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  • Maggie Wallem Rowe

The Woman I Am So Angry With

Don’t do it, they say.

Don’t splay your spleen on the internet because you’ll be sorry later. You’ll think better of it – of her – when you’re not so tired and sad and you’ll take the post down but it won’t ever go away, not really. Before second thoughts show up, the first ones lurk in a dark corner of the web to trip you up with regret later when you forgot you’d ever entertained them in the first place.

But right now I just don’t care. It’s hours past midnight and an odd winter storm is cracking lightning over Balsam Range like runny eggs. I’m up, wild-eyed and wandering through the house. Brooding. Resentful.

At her. I can’t tell her off because she’s part of my family. I can’t separate from her without causing a schism. But my resentment? I’m entitled to it.

Oops, trigger word. She’d seize on that one to prove her point about privilege.


You were so privileged to have your mother for – how old are you now? – 66 years. Live long enough and we’re all orphans.

That mother raised me to be nice so I don’t say it, but I get my Social Security check each month. I’m not a child. I know we can’t keep our parents with us forever. I just wasn’t ready to lose mine. Not now, not yet. Wasn’t there something I could have done to prepare for this?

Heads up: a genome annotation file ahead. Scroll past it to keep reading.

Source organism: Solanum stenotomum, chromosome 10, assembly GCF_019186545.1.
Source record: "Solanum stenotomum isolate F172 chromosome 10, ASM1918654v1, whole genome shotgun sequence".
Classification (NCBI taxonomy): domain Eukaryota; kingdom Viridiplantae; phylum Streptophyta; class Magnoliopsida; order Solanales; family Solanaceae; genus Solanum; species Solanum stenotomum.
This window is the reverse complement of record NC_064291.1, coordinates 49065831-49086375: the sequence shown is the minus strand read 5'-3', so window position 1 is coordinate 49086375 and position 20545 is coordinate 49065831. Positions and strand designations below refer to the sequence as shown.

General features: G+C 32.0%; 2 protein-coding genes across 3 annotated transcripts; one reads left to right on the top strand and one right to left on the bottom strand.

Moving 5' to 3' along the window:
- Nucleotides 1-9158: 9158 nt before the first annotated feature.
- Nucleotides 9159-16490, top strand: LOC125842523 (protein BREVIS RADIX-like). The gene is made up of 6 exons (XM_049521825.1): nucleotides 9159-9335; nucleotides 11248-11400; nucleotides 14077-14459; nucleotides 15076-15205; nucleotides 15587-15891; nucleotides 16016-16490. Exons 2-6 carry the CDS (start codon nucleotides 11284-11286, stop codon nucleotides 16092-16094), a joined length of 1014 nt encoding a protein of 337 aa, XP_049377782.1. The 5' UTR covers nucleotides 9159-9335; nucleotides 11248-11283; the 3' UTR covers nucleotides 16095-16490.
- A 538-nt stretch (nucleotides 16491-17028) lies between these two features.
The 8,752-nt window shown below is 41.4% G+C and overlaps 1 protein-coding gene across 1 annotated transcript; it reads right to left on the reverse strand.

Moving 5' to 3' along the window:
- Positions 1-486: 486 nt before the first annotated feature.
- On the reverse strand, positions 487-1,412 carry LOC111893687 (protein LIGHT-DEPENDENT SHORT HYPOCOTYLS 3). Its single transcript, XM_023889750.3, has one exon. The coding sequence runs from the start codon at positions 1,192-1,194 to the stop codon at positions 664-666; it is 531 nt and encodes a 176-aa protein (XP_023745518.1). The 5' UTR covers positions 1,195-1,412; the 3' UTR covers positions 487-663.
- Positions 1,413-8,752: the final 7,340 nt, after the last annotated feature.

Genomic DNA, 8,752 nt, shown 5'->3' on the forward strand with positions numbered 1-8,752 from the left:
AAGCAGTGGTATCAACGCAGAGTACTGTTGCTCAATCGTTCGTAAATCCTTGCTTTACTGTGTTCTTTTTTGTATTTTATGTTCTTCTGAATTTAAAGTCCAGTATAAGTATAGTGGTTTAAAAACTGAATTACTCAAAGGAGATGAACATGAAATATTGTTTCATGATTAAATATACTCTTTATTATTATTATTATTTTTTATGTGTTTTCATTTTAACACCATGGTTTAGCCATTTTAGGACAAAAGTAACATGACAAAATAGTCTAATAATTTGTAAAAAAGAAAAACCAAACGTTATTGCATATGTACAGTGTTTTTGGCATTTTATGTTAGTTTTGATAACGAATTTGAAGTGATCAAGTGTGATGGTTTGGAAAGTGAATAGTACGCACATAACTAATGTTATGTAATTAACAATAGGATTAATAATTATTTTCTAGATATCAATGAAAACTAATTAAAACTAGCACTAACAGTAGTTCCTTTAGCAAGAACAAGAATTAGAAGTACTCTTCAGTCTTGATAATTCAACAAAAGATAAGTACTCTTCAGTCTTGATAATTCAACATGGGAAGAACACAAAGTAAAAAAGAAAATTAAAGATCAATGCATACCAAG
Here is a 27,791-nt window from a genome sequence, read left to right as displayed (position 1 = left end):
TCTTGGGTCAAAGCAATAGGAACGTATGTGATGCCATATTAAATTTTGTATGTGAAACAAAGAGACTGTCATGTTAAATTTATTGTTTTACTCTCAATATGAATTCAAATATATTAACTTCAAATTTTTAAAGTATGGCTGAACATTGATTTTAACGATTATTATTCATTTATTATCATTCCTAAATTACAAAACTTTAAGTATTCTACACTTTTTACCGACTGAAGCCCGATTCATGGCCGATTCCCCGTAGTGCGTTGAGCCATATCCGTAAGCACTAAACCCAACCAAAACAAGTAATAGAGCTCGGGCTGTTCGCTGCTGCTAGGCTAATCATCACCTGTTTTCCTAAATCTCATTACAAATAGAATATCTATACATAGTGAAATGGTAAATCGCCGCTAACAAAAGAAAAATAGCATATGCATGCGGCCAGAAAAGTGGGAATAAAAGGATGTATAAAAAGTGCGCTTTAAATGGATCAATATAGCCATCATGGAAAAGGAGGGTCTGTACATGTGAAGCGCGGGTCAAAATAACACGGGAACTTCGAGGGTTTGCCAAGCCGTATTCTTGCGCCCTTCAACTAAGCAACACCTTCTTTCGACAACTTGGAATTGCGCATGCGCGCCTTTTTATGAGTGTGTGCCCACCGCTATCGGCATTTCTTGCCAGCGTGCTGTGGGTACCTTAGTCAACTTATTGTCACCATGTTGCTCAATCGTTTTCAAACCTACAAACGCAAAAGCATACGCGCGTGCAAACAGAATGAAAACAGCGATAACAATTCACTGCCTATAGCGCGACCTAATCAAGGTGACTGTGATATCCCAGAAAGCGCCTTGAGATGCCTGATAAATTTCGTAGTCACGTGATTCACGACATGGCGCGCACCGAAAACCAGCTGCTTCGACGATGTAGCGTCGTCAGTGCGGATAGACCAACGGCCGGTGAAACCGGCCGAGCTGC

Be grateful, she admonishes. Your mother’s no longer suffering. You never left the house that last week. You saw what it was like. Did you really want her to stay when she was so ready to go?

She’s right, of course. That makes me mad, too. But somehow the heat of anger feels better than the chill in my bones when I wake in the mornings and, two seconds later, remember Mom’s no longer in her rooms on the other side of the house. A home joyfully purchased for three, not two.

You should be happy for her, she tells me. Rejoice even. Your mother has gone where there is no pain or tears. She’s with her mother, your dad. Jesus.

I know that, I want to say. I’ve memorized those promises, shared them with others. I’ve heard my husband preach them through a skim of tears at a thousand funerals.

Too many the past few weeks.

It’s the greatest story ever told. Of a Savior and Redeemer who pulled on flesh to come to our poor planet to show us the way home. If I didn’t know it as truth, everything I’ve given my life for would be fiction.

I know how the story ends, but I can’t help crying at the sad parts.

Ah, she says, and falls silent. Finally, when all I needed was for her to tell me that I’m not betraying my faith, my mother’s faith, in my heaving sorrow.

That where love has been present, grief will never be absent.

That it won’t always be this hard, but it will always be. How could it be otherwise, where love has gone? When loved ones are gone?

I forgive you is one of the most important things to say when a loved one dies, the hospice booklet says.

They just didn’t tell me that the person I would need to forgive, the woman I am so angry with, is myself.

But for her, too, there is mercy.

For her, too, there is grace.

Copyright 2020, Maggie Wallem Rowe

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